• Gregory Rosenthal, ‘Workers of the World's Oceans: A Bottom-Up Environmental History of the Pacific’, Resilience: A Journal of the Environmental Humanities 3 (2016): 290-310

Additional Reading

  • Rohan D’Souza, ‘Water in British India: The Making of a ‘Colonial Hydrology’, History Compass 2006
  • Timothy Mitchell, Rule of Experts: Egypt, Techno-Politics, Modernity (2002) ch. 1, ‘Can the Mosquito Speak?’
  • Emily O’Gorman, Wetlands in a Dryland: More-than-Human Histories of Australia’s Murray-Darling Basin (2021)
  • Bathsheba Demuth, Floating Coast: An Environmental History of the Bering Strait (2019)
  • Sunil Amrith, Unruly Waters: How Rains, Rivers, Coasts, and Seas Have Shaped Asia's History (2018)

Week 6 Subterranean Histories

  • Matthew Shutzer, “Subterranean Properties: India's Political Ecology of Coal, 1870–1975,” Comparative Studies in Society and History 63:2 (2021): 400–432
  • Randall Packard, White Plague, Black Labor: Tuberculosis and the Political Economy of Health and Disease in South Africa (University of California Press 1989), Chapter 3 [Black mineworkers and the production of Tuberculosis]

Additional Reading

  • Thomas Klubock, Contested Communities: Class, Gender, and Politics in Chile’s El Teniente Copper Mine, 1904-1951 (Duke University Press, 1998)
  • Pratik Chakrabarti, Inscriptions of Nature: Geology and the Naturalization of Antiquity (JHU Press 2020)

Week 7 Commodity Frontiers

  • Gregg Mittman, Empire of Rubber: Firestone’s Scramble for Land and Power in Liberia (The New Press, 2021), Chapter 1 [America should produce its own rubber]

Read UW faculty Danny Hoffman’s review of Mittman’s book here: https://www.africasacountry.com/2022/11/the-imperial-forest

We will also watch parts of Mittman’s film ‘Land Beneath Our Feet’ in the seminar: https://www.thelandbeneathourfeet.com/

  • Michitake Aso, Rubber and the Making of Vietnam: An Ecological History, 1897-1975 (2018), Chapter 6 [Decolonizing Plantations]

Additional Reading

  • Arnab Dey, Tea Environments and Plantation Culture Imperial Disarray in Eastern India (2018)
  • Nandini Bhattacharya, Contagion and Enclaves: Tropical Medicine in Colonial India (2012)
  • Nitin Varma, Coolies of Capitalism: Assam Tea and the Making of Coolie Labour (2016)

Week 8 King Coal

  • Thomas Andrews, Killing for Coal: America’s Deadliest Labor War (2010)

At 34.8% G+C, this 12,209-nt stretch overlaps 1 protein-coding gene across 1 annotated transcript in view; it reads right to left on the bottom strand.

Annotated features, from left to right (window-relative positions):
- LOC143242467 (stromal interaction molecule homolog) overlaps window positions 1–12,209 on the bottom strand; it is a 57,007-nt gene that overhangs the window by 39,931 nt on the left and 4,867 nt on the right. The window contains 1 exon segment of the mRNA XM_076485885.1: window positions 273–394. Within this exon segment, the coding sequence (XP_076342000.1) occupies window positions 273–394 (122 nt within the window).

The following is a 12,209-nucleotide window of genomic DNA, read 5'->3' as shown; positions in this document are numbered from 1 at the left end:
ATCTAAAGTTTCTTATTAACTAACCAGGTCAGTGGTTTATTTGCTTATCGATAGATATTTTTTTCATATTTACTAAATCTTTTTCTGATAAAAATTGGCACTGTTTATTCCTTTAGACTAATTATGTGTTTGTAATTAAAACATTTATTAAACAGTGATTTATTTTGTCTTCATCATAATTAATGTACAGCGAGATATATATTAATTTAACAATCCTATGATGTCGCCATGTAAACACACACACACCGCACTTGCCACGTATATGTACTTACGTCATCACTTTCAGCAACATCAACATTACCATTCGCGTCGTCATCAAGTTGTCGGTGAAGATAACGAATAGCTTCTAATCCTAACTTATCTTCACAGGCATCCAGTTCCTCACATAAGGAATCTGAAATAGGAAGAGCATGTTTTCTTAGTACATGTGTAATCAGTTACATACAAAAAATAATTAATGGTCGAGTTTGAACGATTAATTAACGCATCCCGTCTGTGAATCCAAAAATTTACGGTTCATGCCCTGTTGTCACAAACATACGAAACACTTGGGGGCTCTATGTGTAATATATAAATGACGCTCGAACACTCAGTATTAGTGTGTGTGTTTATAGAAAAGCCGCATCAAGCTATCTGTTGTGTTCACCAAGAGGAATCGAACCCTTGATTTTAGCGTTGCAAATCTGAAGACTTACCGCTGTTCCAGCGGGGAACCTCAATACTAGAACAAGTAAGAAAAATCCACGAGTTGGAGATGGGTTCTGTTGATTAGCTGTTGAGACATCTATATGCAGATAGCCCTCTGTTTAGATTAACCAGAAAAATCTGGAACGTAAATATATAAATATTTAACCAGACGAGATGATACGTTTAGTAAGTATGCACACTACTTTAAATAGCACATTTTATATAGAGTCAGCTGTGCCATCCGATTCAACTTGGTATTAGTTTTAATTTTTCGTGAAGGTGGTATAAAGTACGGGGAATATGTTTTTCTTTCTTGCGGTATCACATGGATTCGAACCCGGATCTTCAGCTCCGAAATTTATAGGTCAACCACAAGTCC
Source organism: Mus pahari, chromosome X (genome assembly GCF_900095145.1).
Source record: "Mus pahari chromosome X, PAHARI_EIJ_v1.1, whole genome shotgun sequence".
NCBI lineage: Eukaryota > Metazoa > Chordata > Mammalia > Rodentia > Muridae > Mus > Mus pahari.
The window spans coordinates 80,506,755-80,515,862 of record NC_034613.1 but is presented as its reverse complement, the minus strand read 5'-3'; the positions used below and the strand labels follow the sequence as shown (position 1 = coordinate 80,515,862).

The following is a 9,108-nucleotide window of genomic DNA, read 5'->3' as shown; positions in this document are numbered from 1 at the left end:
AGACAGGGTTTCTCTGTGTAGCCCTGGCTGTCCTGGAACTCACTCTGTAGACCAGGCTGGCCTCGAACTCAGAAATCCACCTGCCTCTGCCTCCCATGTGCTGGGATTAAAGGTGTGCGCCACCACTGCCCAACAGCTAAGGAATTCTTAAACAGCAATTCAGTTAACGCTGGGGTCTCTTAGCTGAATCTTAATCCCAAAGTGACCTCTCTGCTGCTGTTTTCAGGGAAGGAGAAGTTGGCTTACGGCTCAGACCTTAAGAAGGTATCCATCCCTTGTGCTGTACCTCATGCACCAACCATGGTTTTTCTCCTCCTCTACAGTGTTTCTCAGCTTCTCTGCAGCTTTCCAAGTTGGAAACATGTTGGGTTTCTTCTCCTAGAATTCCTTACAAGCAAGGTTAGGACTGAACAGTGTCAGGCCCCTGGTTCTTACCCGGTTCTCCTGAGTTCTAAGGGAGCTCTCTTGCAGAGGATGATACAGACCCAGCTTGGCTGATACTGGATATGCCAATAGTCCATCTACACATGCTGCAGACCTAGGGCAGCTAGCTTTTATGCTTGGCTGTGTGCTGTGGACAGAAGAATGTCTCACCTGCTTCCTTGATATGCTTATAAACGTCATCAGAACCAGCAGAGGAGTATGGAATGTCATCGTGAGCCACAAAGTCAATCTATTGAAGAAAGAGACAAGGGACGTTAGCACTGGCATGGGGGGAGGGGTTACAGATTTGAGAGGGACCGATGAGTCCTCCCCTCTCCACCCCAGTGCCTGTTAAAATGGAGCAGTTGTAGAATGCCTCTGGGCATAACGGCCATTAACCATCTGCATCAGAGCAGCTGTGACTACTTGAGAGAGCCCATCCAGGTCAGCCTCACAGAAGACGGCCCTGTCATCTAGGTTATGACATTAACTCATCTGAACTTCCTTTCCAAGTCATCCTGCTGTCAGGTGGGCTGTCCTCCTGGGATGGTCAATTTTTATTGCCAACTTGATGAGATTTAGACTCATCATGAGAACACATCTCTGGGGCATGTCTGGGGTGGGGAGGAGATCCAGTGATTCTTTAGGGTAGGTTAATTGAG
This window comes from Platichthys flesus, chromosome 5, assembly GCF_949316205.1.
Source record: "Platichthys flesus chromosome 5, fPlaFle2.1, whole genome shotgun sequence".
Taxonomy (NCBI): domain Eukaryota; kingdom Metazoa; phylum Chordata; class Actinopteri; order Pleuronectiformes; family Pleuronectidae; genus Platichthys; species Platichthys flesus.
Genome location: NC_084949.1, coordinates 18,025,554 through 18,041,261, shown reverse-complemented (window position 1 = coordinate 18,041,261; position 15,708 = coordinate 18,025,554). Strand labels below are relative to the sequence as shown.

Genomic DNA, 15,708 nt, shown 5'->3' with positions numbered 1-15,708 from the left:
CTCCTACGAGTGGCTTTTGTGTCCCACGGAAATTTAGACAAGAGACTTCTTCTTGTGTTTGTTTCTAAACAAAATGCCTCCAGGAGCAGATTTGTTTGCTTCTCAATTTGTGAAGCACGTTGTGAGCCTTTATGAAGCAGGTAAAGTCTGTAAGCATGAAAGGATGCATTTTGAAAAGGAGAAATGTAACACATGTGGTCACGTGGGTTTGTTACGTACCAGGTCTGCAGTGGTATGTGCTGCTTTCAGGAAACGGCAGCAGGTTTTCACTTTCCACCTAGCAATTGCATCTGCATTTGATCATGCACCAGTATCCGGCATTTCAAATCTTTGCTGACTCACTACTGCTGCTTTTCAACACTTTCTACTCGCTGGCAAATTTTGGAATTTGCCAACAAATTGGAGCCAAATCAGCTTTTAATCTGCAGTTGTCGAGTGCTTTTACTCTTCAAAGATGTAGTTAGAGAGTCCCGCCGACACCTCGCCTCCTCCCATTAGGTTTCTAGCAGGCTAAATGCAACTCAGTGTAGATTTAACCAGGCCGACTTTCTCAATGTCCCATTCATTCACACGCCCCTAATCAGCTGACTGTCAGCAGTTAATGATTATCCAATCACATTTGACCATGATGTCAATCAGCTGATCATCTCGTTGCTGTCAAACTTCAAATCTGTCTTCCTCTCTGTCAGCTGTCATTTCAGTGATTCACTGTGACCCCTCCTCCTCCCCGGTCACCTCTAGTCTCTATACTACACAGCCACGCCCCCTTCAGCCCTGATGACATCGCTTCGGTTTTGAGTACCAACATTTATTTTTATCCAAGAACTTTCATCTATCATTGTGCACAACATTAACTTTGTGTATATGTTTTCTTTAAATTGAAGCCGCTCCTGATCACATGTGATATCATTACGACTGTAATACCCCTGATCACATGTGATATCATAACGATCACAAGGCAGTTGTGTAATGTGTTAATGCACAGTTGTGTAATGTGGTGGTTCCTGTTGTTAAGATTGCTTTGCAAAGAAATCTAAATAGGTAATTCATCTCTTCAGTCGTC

• Andreas Malm, “The Origins of Fossil Capital: From Water to Steam in the British Cotton Industry,” Historical Materialism 21:1 (2013) 15–68 [Long, slightly complex article, which we will go through in detail in the classroom.]

Additional reading

  • On Barak, Powering Empire: How Coal Made the Middle East and Sparked Global Carbonization (2020)
  • Victor Seow, Carbon Technocracy: Energy Regimes in Modern East Asia (2022)
  • Andreas Malm, Fossil Capital: The Rise of Steam Power and the Roots of Global Warming (2016)

Week 9 Petrochemical life

Additional Reading

  • Adam Hanei, “Petrochemical Empire,” New Left Review (July/August 2021)
  • Myrna Santiago, The Ecology of Oil: Environment, Labor and the Mexican Revolution, 1900-1938 (2006)
  • Arbella Bet-Shlimon, City of Black Gold: Oil, Ethnicity, and the Making of Modern Kirkuk (Stanford University Press, 2019)

Week 10 Conclusion: Minerals in a Technological World

Additional Reading

  • Gabrielle Hecht, Being Nuclear: Africans and the Global Uranium Trade (2012)
  • Kathryn Morse, The Nature of Gold: An Environmental History of the Klondike Gold Rush (2003)
  • Iva Peša, (2022) ‘Mining, Waste and Environmental Thought on the Central African Copperbelt, 1950-2000’, Environment and History 28, 2 (2022): 259–284.




Catalog Description:
Each seminar examines a different subject or problem. A quarterly list of the seminars and their instructors is available in the Department of History undergraduate advising office.
GE Requirements Met:
Social Sciences (SSc)
Writing (W)
Last updated:
December 7, 2023 - 2:42 pm